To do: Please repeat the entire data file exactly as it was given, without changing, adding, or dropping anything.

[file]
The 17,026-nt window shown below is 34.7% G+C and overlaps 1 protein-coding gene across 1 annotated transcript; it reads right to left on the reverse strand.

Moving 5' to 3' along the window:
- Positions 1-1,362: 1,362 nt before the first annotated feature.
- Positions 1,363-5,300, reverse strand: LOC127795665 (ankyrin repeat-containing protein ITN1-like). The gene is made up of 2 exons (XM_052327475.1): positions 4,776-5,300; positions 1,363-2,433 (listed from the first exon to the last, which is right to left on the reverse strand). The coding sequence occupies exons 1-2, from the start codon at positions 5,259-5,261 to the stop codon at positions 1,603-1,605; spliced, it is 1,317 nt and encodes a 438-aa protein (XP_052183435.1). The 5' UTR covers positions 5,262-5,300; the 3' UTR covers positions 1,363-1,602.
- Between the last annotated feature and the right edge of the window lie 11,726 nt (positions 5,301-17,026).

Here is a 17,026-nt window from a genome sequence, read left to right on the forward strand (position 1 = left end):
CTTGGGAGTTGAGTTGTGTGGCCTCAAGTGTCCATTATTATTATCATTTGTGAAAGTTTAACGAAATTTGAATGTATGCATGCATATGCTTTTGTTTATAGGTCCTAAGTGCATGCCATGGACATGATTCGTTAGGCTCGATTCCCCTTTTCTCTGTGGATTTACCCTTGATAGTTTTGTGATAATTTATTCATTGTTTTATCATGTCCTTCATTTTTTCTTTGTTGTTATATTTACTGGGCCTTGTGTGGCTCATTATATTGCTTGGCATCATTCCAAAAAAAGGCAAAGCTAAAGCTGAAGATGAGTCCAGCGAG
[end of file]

The 17,026-nt window shown below is 34.7% G+C and overlaps 1 protein-coding gene across 1 annotated transcript; it reads right to left on the reverse strand.

Moving 5' to 3' along the window:
- Positions 1-1,362: 1,362 nt before the first annotated feature.
- Positions 1,363-5,300, reverse strand: LOC127795665 (ankyrin repeat-containing protein ITN1-like). The gene is made up of 2 exons (XM_052327475.1): positions 4,776-5,300; positions 1,363-2,433 (listed from the first exon to the last, which is right to left on the reverse strand). The coding sequence occupies exons 1-2, from the start codon at positions 5,259-5,261 to the stop codon at positions 1,603-1,605; spliced, it is 1,317 nt and encodes a 438-aa protein (XP_052183435.1). The 5' UTR covers positions 5,262-5,300; the 3' UTR covers positions 1,363-1,602.
- Between the last annotated feature and the right edge of the window lie 11,726 nt (positions 5,301-17,026).

Here is a 17,026-nt window from a genome sequence, read left to right on the forward strand (position 1 = left end):
CTTGGGAGTTGAGTTGTGTGGCCTCAAGTGTCCATTATTATTATCATTTGTGAAAGTTTAACGAAATTTGAATGTATGCATGCATATGCTTTTGTTTATAGGTCCTAAGTGCATGCCATGGACATGATTCGTTAGGCTCGATTCCCCTTTTCTCTGTGGATTTACCCTTGATAGTTTTGTGATAATTTATTCATTGTTTTATCATGTCCTTCATTTTTTCTTTGTTGTTATATTTACTGGGCCTTGTGTGGCTCATTATATTGCTTGGCATCATTCCAAAAAAAGGCAAAGCTAAAGCTGAAGATGAGTCCAGCGAG